As I may perhaps have mentioned 40 or 50 times throughout the course of this series, the common conception of what a conference pitch should be — three sentences, no more, no less, preferably fired off in a single breath — and what actually occurs in pitch meetings tend to be rather at odds. Even at writers’ conferences where the organizers tell attendees point-blank that if there’s a fourth period in their pitches, no one will still be listening, agents and editors generally expect writers to be able to have actual conversations about their work, not merely to cough up a few rigid memorized lines.

In deference to that reality, and because many first-time pitchers’ greatest fear is freezing up and not being able to say anything at all, I have been devoting much of Pitchingpalooza to helping you become not only a good pitcher, but a writer who sounds professional when discussing her work. That way, no matter what the agent or editor in front of you expects, you will be able to roll with the proverbial punches.

I’m quite aware, though, that sometimes, conference brochure rhetoric can scare prospective pitchers into conniption fits. I must conclude, therefore, that at least some you reading this will be perusing this series in panicky haste, searching frantically at the last minute for a quick how-to for cramming a 400-page novel’s complexities into three short sentences.

You have found it, panicky searchers. Today, I am devoting this entire post to the construction and use of the 3-line pitch.

That does not mean, however, that I’m simply going to hand you a one-size-fits-all formula; generic pitches, like boilerplate query letters, are boring. Instead, we’re going to be talking about how to figure out the best way to present your ideas in this super-brief format. And in order to maximize the number of contexts in which you will be able to use this 3-sentence wonder, I shall also be talking about the 3-sentence elevator speech.

Oh, don’t cringe; I’m not saying that you must buttonhole an agent in an elevator (although you would be astonished at how many elevator speeches are indeed given whilst traveling between the floors of a conference center); it’s merely shorthand for a quick chance encounter turned promotional opportunity. That chance could crop up anywhere on the conference’s grounds, even in that bar that’s never more than a hundred yards from any writers’ conference in North America.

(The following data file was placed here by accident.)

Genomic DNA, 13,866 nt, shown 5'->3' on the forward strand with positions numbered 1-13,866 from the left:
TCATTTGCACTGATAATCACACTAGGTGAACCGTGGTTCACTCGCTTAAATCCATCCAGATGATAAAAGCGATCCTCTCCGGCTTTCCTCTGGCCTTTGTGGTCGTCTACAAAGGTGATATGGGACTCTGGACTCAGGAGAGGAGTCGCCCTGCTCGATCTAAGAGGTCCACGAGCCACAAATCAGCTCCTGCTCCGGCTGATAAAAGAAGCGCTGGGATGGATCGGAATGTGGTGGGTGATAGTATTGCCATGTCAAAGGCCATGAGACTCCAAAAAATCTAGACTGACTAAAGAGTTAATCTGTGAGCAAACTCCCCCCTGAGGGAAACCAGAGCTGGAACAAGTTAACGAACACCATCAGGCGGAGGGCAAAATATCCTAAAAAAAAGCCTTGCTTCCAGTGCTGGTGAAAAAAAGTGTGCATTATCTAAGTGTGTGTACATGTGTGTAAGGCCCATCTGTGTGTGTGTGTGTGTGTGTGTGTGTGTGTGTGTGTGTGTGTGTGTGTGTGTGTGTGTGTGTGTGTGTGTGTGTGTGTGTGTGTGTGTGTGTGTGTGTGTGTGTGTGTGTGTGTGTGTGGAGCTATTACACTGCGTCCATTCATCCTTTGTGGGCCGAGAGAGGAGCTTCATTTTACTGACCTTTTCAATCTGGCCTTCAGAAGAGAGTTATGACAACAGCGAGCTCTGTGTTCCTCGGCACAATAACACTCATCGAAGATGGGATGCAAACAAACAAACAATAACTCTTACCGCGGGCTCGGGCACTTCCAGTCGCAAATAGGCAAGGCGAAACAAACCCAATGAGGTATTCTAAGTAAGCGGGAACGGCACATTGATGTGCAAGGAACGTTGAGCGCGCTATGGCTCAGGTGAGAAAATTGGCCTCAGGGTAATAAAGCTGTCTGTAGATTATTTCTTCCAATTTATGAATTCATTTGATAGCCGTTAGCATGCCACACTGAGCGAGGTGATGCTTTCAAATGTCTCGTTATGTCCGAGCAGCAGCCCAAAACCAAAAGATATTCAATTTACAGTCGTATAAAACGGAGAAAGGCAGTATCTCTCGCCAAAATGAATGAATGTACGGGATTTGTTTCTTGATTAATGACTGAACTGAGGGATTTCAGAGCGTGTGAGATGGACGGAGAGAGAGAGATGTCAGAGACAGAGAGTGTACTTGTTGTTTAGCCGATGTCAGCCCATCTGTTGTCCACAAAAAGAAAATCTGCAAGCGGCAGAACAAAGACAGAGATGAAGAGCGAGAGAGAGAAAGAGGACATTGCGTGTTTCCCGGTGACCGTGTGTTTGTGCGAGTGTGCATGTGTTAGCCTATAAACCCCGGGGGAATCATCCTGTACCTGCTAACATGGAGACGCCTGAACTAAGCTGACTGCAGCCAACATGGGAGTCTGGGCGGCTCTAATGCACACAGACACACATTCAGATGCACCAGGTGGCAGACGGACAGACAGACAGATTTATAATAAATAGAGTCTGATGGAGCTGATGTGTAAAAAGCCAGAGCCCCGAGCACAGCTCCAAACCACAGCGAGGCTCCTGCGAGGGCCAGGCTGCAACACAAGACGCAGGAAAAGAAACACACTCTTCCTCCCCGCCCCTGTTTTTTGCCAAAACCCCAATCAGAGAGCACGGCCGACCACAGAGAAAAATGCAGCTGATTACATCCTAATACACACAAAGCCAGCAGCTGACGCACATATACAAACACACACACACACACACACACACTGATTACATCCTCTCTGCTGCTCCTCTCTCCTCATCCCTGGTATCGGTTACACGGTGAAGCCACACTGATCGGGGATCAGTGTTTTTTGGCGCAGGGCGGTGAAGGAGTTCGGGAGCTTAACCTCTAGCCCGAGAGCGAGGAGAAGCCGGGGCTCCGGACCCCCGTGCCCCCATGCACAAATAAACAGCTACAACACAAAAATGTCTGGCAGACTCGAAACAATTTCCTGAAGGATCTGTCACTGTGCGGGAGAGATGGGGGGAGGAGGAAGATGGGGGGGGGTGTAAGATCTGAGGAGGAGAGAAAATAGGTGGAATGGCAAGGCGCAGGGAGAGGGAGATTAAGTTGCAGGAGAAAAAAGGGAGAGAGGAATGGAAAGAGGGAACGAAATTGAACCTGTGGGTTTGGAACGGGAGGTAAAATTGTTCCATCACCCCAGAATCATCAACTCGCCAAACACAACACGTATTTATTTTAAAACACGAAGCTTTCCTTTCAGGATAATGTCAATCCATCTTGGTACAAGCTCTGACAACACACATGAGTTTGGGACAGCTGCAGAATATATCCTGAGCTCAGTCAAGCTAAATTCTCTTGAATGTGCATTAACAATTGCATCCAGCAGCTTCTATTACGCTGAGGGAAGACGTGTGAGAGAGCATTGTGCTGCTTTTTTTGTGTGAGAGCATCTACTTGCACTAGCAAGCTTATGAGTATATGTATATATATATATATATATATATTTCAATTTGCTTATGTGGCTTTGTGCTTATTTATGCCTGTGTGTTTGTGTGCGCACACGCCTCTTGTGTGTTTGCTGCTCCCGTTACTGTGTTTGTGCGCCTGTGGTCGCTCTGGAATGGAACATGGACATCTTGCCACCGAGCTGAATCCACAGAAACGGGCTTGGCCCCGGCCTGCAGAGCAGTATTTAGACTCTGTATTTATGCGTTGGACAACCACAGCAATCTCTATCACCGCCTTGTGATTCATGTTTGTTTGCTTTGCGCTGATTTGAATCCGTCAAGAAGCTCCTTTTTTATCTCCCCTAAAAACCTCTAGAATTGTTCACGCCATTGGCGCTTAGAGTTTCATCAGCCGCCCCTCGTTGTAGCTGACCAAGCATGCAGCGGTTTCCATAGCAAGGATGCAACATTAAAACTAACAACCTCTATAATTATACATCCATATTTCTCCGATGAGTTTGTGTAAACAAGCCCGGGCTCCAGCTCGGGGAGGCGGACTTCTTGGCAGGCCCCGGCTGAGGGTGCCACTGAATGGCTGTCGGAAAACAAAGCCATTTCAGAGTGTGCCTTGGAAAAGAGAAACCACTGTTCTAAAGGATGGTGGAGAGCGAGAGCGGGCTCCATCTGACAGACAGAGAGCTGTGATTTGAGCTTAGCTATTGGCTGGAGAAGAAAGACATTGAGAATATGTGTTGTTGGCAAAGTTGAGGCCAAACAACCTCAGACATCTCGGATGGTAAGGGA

But don’t get antsy if you’re shy: you don’t ever need to say these words out loud at all, if you prefer to promote your work in writing: the species of elevator speech I have in mind is equally useful at conferences and in query letters.

Were you expecting me to follow that last statement with not at all? I can see where you might leap to that conclusion: I have, after all, spent the last couple of weeks telling you at great length that 3-sentence speeches are vastly overrated as marketing tools for books. Which they are, in most pitching contexts. Sometimes, though, an elevator speech is just the ticket; over the next couple of posts, I shall be showing you when and how.

So I would, contrary to what you may have been expecting, advise you to construct one prior to conference time. It’s just not going to be the primary pitching tool in your writer’s bag.

Let’s begin with a definition of the three-line pitch, or, as I prefer to call it, the elevator speech. Simply put, an elevator speech is a 3 – 4 sentence description of the protagonist and central conflict of your book. Contrary to popular belief, the elevator speech should not be a plot summary. Instead, it is an introduction to the main character(s) — by name, please; they’re more memorable that way — the challenges s/he is facing, and what’s at stake.

An elevator speech is a longish paragraph about your book’s premise, in other words, not its plot. Much less threatening if you think of it that way, isn’t it?

How should this brief introduction to your premise be phrased? If the book in question is a novel, the elevator speech should be in the present tense and in the third person regardless of the tense and narrative voice in which the book is actually written. If you have written a memoir, the past tense and the first person are appropriate.

Does that forest of hands waving in the air indicate that someone out there has a question? “Anne, I’m confused. The definition above sounds a heck of a lot like what the conference website before me seems to think I should be saying in a 2-minute pitch. What’s the difference between an elevator speech and a pitch?”

I don’t blame you for being a tad puzzled; there’s quite a bit of pitching advice floating around out there that makes no distinction whatsoever between the two. But they are not the same thing: while an elevator speech is a pitch, not all pitches are elevator speeches. Nor should they be.